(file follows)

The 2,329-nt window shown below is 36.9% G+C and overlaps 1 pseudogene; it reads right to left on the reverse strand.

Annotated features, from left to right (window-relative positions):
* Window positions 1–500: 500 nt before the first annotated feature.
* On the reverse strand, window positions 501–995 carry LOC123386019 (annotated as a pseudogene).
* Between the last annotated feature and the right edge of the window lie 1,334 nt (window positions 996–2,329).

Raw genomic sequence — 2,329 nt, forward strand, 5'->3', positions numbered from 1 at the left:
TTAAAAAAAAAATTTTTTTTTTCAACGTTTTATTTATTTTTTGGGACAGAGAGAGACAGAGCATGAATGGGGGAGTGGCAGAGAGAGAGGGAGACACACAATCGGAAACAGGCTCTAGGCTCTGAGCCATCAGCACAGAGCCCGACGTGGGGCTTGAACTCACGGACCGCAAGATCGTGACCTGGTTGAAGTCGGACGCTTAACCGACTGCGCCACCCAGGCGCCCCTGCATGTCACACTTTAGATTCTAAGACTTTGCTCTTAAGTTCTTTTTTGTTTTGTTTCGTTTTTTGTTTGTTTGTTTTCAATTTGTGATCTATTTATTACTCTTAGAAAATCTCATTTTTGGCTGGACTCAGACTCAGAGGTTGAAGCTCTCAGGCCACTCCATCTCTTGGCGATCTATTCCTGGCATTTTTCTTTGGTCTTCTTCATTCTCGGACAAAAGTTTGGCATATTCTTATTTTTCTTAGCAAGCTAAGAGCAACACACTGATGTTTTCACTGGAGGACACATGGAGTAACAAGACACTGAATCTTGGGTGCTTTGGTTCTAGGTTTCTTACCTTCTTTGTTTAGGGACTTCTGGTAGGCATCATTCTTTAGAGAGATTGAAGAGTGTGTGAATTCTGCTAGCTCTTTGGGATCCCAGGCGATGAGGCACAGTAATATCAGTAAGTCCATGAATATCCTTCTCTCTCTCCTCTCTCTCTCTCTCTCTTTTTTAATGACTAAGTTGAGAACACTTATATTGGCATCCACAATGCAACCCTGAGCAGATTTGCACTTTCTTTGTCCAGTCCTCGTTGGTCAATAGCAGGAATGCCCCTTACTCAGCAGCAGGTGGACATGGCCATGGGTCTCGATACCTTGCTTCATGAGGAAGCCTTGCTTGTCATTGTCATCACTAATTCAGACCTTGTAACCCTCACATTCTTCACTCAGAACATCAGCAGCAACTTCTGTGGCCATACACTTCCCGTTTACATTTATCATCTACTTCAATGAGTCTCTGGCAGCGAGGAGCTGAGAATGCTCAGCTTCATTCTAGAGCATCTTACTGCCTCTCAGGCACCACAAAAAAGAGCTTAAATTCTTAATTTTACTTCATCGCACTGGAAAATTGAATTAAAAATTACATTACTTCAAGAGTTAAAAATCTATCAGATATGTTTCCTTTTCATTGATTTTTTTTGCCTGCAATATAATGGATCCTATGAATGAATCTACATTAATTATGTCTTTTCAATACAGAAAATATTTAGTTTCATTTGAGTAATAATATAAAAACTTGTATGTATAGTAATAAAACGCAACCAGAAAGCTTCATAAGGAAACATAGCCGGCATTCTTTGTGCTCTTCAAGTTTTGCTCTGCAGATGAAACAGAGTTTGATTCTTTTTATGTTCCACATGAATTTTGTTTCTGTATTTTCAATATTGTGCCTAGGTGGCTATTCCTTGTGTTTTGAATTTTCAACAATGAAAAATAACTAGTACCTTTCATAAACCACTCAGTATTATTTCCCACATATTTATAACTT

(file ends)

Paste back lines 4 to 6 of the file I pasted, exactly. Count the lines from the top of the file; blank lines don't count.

* On the reverse strand, window positions 501–995 carry LOC123386019 (annotated as a pseudogene).
* Between the last annotated feature and the right edge of the window lie 1,334 nt (window positions 996–2,329).

Raw genomic sequence — 2,329 nt, forward strand, 5'->3', positions numbered from 1 at the left: